> the two posookim there). So I think Carl would apply the right to pray
> (for restitution of money) to both the default on wages, didn't receive a
> loan.

Yes, one may pray for the restitution of money. Of course no one 
says where the source of that money might be. Not necessarily the 
person who didn't give it to you, although Hashem would know why 
you're praying for the restitution of money, and that's where the 
other person's punishment might come in.

> Carl does not like the way I generalized this. Fine. How would you (Carl
> or anyone else reading this generalize this). 

I wouldn't generalize it. You have no license to do so either. You 
cannot make up your own drashos. You are attempting to make a 
binyan av from the two cases specifically brought in the Medrash to 
all cases in which someone whom you deem to be a "miskein" is 
suffering. You provide no criteria for why one "miskein" is "worthy" 
of fitting into your category while another is not. And you provide no 
proof that the Medrash intended to include anyone else other than 
the people it specifically discussed. 

Furthermore, you are reading things into the Medrash with regard 
to the two cases that it DOES discuss that simply are not there. 
The Medrash never talked about death. The Medrash never talked 
about praying for someone else's death. And the Medrash never 
discussed praying that your merits should be judged against 
another person's.

And moreover, you are reading things into the Medrash in a manner 
which specifically goes against dvarim yeduim that Chazal said we 
are NOT allowed to do.

Is that the real contention
> between Carl and Me that I consider a woman whose brotherinlaw refused
> Chalitzah to be at least as anguished as a person who didn't receive his
> wages (And before Carl says on what basis, let him answer my
> question...does he DISAGREE with my assessment (even if I don't have an
> explicit source)

I don't know how we got from aguna to chalitza, but in any event, 
without a source, your contention is totally irrelevant. The Torah did 
not say that anyone who is anguished may cry out to Hashem on 
the person who brought them anguish. The Torah did not say that 
anyone who is at least as anguished as someone who had their 
wages withheld can cry out against the person who is oppressing 
them. The Torah said that these two specific people may cry out 
on the person (and not in the way you have argued) who brought 
them anguish. So whether or not a woman who is awaiting chalitza 
from her brother in law is "at least as anguished" as someone who 
did not receive wages (and I will concede that in some cases she 
may well be just as anguished) is irrelevant. Totally, completely 
and utterly irrelevant.

> NExt...Carl says the sifray is only giving permission to pray for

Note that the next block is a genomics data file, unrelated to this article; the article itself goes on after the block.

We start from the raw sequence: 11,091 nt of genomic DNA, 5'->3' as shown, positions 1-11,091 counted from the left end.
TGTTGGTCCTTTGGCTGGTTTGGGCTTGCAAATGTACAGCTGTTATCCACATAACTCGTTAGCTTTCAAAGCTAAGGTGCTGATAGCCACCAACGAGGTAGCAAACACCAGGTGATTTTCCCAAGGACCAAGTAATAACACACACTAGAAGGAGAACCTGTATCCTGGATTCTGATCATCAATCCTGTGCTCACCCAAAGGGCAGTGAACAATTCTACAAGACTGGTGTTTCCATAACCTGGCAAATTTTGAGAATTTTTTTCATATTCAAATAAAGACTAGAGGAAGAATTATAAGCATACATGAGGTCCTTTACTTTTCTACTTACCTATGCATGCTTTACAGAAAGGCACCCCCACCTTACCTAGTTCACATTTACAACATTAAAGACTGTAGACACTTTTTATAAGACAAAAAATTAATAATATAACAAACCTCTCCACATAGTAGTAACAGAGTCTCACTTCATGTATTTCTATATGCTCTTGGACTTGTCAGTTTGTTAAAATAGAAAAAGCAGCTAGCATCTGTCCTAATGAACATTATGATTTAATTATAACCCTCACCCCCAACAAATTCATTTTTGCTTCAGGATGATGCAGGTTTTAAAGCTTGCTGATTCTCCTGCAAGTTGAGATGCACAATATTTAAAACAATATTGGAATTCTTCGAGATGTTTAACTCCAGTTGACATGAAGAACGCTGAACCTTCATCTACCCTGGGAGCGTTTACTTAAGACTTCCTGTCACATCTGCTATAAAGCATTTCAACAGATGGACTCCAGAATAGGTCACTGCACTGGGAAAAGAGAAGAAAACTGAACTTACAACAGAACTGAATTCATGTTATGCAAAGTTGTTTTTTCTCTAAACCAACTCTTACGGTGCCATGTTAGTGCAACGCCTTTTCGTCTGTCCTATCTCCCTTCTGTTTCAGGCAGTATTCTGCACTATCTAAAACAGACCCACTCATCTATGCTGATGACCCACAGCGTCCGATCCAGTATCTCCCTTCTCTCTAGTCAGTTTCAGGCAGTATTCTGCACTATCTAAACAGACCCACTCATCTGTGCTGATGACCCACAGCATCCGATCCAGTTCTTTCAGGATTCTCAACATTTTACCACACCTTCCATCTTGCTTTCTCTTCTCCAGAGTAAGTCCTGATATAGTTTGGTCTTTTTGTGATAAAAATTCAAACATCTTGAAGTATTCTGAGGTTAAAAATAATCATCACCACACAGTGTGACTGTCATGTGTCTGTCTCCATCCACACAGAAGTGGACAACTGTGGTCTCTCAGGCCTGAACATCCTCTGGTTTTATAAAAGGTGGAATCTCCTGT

> restitution of money.!!
> 
> Really!! Do I need a sifray for that?? I could have done it anyway. 

Why do you say that? Maybe I'm obligated to be sameyach 
b'chelki. Maybe I'm obligated to say that Hashem will make that 
money up to me from another source. Maybe I would have 
otherwise thought that praying for the restitution of money shows a 
lack of bitachon in Hashem.

The
> sifray goes out of its way to PERMIT the person to pray. The Biblical
> language is PRAY ON someone. Now maybe that doesn't mean EXPLICITLY pray
> for death but can't Carl grant that e.g. the person who didn't get wages
> or a loan has a right to eg pray "Please judge between so and so and me
> for not giving me my wages". 

NO! NO! NO! NO! NO! We are not permitted to ask Hashem to 
judge between us and anyone else. How do you know why the 
person refused you a loan? Maybe he refused you a loan because 
he is broke? Maybe he refused you a loan because he already lent 
out 50% of his income? Maybe he refused you a loan because he 
already more than fulfilled his obligation for tzedaka this year? 
Maybe he refused you a loan because he has expenses that you 
don't know about and that he needs every penny he has to meet? 
You have to be dan him l'chaf zchus (unless of course he is a 
rasha, in which case I don't understand why you would ask him for 
a loan in the first place). Can't you see that davening to be judged 
against a person who could be malei zchusim k'rimon is putting 
yourself in mortal danger? Can't you see that the person who didn't 
get the loan might even lose in the judgment?

Again I emphasis the language PRAY ON.

Pray on does NOT mean that you can seek to be judged against 
another person. It means that you can pray that he will lend you 
the money. It means that you can pray that you will find favor in his 
eyes so that he will lend you the money. It means that you can 
pray that someone else will lend you the money. But it does NOT 
mean that you can pray to have your merits judged against his - 
NO! NO! NO!

> To recap...I think these two issues are sufficient for now
> ----are we simply to say that this only applies to no loan and no wages
> but somehow a woman who can't get her chalitzah is inferior? 

Whether or not she is inferior is irrelevant. That passuk does not 
include her.

Do we need
> sources as Carl suggests?

Yes. We cannot make up Halacha as we see fit.

> ---Is it feasable that the Sifray permits praying for money when that was
> permissable to begin with? 

It wasn't necessarily permissible to begin with.

Doesn't the phrase PRAY ON mean something

Yes, but it most definitely does NOT mean what you said it means.

-- Carl


Carl M. Sherer, Adv.
Silber, Schottenfels, Gerber & Sherer
Telephone 972-2-625-7751
Fax 972-2-625-0461
mailto:cmsherer@ssgslaw.co.il
mailto:sherer@actcom.co.il

Please daven and learn for a Refuah Shleima for my son,
Baruch Yosef ben Adina Batya among the sick of Israel.
Thank you very much.